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Who needs a subwoofer?

Whether you "need" a subwoofer or not depends on a number of factors, but some of the very best-sounding systems don't use subwoofers.

Steve Guttenberg
Ex-movie theater projectionist Steve Guttenberg has also worked as a high-end audio salesman, and as a record producer. Steve currently reviews audio products for CNET and works as a freelance writer for Stereophile.
Steve Guttenberg
2 min read

Do you really need a subwoofer like this?

Back in the days before home theater, only the most devoted bass fanatics used subwoofers. It's not that people didn't like bass, just that they bought speakers large enough to satisfy their bass cravings. Then again, the bass response required to play music isn't as demanding as movie soundtracks, so even fairly small speakers with 4- or 5-inch woofers could produce satisfying bass.

The best of today's small- to medium-size speakers produce much better-sounding bass than speakers did 10 years ago, so if you're primarily interested in listening to music and your speakers have 4-inch or larger woofers, you might not need a sub. If you have a home theater with five or more speakers with 4-inch or larger woofers, they will together produce more bass than a pair of small speakers.

Larger tower speakers, with larger woofers are even better at generating bass, and they don't take up more living space than stand-mounted bookshelf speakers. I recommend using tower speakers for two-channel home theaters and music systems.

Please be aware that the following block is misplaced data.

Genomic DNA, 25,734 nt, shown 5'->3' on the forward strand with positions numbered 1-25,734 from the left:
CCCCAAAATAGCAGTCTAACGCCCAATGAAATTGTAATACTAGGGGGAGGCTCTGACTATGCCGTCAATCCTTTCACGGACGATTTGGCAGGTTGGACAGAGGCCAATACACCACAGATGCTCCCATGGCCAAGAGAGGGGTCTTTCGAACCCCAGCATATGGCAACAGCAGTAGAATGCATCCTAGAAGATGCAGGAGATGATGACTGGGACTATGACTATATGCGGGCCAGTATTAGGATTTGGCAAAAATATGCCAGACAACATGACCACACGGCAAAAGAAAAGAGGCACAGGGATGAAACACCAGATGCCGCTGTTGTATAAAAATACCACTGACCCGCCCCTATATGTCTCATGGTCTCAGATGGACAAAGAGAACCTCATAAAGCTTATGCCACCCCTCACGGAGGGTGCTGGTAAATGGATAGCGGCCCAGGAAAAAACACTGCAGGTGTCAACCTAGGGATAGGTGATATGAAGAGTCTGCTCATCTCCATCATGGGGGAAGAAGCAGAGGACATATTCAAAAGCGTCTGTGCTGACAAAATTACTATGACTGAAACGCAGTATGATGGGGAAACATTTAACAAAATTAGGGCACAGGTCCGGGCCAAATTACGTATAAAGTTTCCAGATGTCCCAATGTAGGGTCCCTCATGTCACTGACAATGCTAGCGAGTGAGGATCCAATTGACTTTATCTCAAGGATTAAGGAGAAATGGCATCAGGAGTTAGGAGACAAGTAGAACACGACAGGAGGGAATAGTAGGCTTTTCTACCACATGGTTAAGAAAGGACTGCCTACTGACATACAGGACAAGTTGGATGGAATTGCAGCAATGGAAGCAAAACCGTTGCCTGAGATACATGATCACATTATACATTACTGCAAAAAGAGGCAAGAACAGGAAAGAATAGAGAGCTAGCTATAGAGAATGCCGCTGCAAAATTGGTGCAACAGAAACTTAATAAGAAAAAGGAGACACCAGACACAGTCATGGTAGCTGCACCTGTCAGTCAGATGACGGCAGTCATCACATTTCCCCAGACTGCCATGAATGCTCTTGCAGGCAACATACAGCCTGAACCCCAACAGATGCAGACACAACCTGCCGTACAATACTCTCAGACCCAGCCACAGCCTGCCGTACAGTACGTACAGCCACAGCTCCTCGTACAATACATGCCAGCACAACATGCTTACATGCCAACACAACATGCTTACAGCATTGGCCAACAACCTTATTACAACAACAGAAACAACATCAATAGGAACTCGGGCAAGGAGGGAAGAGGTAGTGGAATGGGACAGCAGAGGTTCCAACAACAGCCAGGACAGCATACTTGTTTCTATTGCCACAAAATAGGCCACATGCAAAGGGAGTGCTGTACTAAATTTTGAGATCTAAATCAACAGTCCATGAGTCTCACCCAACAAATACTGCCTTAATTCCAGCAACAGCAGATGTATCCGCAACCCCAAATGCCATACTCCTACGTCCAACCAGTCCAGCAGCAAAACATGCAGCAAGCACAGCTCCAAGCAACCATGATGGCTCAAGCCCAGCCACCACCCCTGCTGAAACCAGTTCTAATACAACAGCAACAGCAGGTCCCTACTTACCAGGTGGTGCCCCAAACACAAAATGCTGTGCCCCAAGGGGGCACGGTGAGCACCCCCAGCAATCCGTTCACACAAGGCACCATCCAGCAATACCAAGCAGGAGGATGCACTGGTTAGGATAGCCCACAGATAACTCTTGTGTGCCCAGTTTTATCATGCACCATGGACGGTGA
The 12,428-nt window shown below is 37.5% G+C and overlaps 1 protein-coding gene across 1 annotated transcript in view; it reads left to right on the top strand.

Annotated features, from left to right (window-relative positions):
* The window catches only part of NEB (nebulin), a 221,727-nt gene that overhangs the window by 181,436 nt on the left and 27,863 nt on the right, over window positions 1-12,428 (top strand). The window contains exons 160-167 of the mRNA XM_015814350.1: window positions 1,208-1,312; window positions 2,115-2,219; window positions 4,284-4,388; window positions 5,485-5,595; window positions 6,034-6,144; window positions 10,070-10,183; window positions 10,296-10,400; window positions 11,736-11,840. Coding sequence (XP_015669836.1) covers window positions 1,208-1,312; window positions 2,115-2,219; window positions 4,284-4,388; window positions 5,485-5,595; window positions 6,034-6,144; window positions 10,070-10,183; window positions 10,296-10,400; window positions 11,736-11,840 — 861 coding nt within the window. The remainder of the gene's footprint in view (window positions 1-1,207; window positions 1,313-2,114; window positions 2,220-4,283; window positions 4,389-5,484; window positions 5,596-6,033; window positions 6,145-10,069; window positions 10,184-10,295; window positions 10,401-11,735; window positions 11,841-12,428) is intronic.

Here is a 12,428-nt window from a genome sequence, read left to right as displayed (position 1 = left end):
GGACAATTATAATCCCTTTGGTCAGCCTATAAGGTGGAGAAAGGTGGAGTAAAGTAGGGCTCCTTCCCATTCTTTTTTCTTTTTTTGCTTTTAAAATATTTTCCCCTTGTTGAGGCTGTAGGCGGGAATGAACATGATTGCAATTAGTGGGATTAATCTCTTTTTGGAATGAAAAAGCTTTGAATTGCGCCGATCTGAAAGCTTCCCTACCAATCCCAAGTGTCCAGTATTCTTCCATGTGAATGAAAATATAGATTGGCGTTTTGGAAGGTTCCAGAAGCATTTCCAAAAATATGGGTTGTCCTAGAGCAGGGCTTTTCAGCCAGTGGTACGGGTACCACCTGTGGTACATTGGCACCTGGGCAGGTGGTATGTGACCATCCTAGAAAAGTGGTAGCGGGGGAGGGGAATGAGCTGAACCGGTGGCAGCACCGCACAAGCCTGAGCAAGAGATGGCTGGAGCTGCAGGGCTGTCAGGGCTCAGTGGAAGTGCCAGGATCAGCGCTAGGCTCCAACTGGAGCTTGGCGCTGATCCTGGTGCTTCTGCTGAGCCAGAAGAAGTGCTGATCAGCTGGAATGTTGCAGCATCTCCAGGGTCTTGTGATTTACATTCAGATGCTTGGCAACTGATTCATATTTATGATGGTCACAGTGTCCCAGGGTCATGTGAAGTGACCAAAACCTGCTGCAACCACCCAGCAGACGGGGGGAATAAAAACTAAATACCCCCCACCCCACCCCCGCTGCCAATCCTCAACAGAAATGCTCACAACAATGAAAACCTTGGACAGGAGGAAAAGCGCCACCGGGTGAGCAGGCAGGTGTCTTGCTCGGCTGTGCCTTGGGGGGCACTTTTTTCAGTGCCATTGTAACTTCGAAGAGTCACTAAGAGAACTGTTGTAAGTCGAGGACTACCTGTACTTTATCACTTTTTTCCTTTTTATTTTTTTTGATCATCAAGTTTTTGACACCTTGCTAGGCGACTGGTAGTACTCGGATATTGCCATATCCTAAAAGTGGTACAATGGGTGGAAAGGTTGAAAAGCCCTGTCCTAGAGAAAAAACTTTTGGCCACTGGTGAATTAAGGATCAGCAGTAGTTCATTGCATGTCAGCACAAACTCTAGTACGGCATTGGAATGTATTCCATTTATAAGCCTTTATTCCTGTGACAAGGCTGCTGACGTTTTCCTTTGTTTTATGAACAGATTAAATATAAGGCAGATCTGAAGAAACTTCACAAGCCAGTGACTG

The NHT Absolute tower speaker may negate the need for a subwoofer. NHT

I don't have anything against subwoofers, and they certainly can add bass that smaller speakers can't supply on their own. Subs can also help smaller speakers play louder, with lower distortion than they would on their own without a sub. So if high volume and deep bass oomph are what you want, I strongly recommend using a subwoofer in your home theater or music system.

But if you don't need to play loud or feel your room shake, redirecting your subwoofer budget toward better speakers would be a smarter way to go. So if, instead of five $200 satellite speakers and a $500 subwoofer, you were to buy a pair of $750 tower speakers, you'd have much better sound quality. This quality-over-quantity strategy will yield the best sound per dollar spent.